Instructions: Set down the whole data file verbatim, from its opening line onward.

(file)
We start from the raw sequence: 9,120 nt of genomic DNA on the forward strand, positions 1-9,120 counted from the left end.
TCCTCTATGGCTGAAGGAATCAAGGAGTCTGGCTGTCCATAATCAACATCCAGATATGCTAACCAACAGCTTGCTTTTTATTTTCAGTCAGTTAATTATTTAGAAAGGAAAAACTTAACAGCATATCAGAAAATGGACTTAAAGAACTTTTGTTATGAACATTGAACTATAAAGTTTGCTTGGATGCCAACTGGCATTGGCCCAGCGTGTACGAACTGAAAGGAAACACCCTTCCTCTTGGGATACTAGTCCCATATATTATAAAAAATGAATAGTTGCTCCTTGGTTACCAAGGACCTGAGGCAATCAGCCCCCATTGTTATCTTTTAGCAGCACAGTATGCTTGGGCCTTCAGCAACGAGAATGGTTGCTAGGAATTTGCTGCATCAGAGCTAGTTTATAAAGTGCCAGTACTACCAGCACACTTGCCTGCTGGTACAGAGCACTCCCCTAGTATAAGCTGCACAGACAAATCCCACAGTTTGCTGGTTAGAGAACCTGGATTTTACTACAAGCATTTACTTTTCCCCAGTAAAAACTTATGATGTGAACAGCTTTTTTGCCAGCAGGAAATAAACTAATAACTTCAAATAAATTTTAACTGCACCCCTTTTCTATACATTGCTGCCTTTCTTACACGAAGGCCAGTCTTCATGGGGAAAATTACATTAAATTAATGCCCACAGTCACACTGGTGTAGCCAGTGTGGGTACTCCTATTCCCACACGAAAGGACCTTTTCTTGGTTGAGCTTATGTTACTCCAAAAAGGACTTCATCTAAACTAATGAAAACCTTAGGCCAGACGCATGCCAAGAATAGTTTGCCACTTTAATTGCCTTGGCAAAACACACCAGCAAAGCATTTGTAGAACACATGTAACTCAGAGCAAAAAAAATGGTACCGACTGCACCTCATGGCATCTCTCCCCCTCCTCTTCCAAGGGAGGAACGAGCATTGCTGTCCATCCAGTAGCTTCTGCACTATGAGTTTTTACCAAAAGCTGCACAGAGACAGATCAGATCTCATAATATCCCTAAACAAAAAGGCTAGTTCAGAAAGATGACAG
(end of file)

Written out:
We start from the raw sequence: 9,120 nt of genomic DNA on the forward strand, positions 1-9,120 counted from the left end.
TCCTCTATGGCTGAAGGAATCAAGGAGTCTGGCTGTCCATAATCAACATCCAGATATGCTAACCAACAGCTTGCTTTTTATTTTCAGTCAGTTAATTATTTAGAAAGGAAAAACTTAACAGCATATCAGAAAATGGACTTAAAGAACTTTTGTTATGAACATTGAACTATAAAGTTTGCTTGGATGCCAACTGGCATTGGCCCAGCGTGTACGAACTGAAAGGAAACACCCTTCCTCTTGGGATACTAGTCCCATATATTATAAAAAATGAATAGTTGCTCCTTGGTTACCAAGGACCTGAGGCAATCAGCCCCCATTGTTATCTTTTAGCAGCACAGTATGCTTGGGCCTTCAGCAACGAGAATGGTTGCTAGGAATTTGCTGCATCAGAGCTAGTTTATAAAGTGCCAGTACTACCAGCACACTTGCCTGCTGGTACAGAGCACTCCCCTAGTATAAGCTGCACAGACAAATCCCACAGTTTGCTGGTTAGAGAACCTGGATTTTACTACAAGCATTTACTTTTCCCCAGTAAAAACTTATGATGTGAACAGCTTTTTTGCCAGCAGGAAATAAACTAATAACTTCAAATAAATTTTAACTGCACCCCTTTTCTATACATTGCTGCCTTTCTTACACGAAGGCCAGTCTTCATGGGGAAAATTACATTAAATTAATGCCCACAGTCACACTGGTGTAGCCAGTGTGGGTACTCCTATTCCCACACGAAAGGACCTTTTCTTGGTTGAGCTTATGTTACTCCAAAAAGGACTTCATCTAAACTAATGAAAACCTTAGGCCAGACGCATGCCAAGAATAGTTTGCCACTTTAATTGCCTTGGCAAAACACACCAGCAAAGCATTTGTAGAACACATGTAACTCAGAGCAAAAAAAATGGTACCGACTGCACCTCATGGCATCTCTCCCCCTCCTCTTCCAAGGGAGGAACGAGCATTGCTGTCCATCCAGTAGCTTCTGCACTATGAGTTTTTACCAAAAGCTGCACAGAGACAGATCAGATCTCATAATATCCCTAAACAAAAAGGCTAGTTCAGAAAGATGACAG